China’s one child policy explained

ONE CHILD POLICY

The one child policy in China has led to various negative results since its enactment. It is a family planning project aimed at reducing the population of China. This however differs in rural areas where one is allowed to have a second child if the first was female or disabled.

In 2007, about 35.9% of China’s population was subject to the one-child restriction. In November 2013, the government announced that it would further relax the policy by allowing families to have two children if one of the parents is an only child.

The policy was introduced in 1979 to alleviate social, economic and environmental problems in China. The policy averted 200 million births between 1979 and 2009. Due to this policy there has been an increase in forced abortions, female infanticide and under-reporting of female births.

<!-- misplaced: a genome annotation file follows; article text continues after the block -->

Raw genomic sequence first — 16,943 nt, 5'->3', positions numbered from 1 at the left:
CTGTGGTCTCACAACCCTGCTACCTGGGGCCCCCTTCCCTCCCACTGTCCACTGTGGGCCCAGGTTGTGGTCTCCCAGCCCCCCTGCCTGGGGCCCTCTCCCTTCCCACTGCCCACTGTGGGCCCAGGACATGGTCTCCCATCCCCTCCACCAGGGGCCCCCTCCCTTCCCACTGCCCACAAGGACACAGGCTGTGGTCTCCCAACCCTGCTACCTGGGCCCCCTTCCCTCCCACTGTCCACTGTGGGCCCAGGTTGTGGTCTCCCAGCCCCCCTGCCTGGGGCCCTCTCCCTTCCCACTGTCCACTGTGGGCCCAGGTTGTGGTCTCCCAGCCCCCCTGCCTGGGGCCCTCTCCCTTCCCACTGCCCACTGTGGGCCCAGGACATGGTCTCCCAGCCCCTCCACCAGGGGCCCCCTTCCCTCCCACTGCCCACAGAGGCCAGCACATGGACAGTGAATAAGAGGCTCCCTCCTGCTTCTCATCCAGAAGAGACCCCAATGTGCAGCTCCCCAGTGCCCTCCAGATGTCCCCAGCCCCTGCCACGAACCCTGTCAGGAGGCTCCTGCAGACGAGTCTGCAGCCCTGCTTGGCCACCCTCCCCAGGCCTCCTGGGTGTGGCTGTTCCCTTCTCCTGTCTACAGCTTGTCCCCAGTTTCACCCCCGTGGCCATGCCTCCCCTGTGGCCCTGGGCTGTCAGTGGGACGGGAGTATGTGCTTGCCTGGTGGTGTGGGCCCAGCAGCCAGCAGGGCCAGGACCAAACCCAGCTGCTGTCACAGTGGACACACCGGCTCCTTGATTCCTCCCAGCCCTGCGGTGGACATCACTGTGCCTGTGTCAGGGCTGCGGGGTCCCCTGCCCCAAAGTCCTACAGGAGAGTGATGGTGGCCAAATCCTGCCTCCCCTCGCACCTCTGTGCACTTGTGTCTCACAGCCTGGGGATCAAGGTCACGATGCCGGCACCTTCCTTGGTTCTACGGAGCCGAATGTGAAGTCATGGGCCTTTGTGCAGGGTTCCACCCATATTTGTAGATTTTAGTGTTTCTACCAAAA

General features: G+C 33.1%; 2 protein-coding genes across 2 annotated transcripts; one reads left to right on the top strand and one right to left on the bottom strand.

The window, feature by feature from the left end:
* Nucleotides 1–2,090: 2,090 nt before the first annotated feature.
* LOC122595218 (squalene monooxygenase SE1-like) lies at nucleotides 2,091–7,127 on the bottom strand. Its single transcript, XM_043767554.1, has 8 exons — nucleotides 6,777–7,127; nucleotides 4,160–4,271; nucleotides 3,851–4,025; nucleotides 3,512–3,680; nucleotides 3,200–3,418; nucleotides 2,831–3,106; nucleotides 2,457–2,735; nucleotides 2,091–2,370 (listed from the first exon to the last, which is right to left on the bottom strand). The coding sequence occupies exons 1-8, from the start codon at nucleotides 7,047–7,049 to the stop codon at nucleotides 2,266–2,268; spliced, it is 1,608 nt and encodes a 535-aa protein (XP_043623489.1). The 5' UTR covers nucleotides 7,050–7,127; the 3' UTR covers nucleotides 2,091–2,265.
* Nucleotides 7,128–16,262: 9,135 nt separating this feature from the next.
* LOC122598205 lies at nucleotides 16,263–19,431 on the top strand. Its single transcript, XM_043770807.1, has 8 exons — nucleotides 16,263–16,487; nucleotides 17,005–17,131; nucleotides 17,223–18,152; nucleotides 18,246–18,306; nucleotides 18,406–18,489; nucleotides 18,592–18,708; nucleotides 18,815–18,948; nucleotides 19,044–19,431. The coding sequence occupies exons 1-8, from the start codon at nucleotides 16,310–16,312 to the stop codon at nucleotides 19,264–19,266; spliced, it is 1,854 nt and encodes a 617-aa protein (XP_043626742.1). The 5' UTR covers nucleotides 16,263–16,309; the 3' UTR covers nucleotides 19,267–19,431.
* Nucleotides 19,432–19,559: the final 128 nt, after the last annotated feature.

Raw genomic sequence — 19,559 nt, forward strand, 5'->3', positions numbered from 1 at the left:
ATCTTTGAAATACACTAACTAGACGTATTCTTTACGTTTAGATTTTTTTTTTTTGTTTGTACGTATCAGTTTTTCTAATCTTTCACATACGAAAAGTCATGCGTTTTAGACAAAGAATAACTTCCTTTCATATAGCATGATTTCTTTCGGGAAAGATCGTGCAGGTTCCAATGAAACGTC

It has also been associated with China’s sex imbalance. 76% of China’s population however supports the policy. It is enforced at the provincial level through fines that are imposed based on the income of the family in question alongside other factors. Families violating the policy are required to pay monetary penalties and may possibly be denied bonuses at their workplace.

Children born in overseas countries are not counted as long s they do not apply for Chinese citizenship. Chinese citizens returning from abroad are allowed to have a second child.

After the introduction of the one-child policy, the fertility rate in China fell from 2.63 births per woman in 1980 to 1.61 in 2009. The son preference in China has led to decrease in number of females generally over time.

It may be an efficient method to control population growth but I believe China can do better.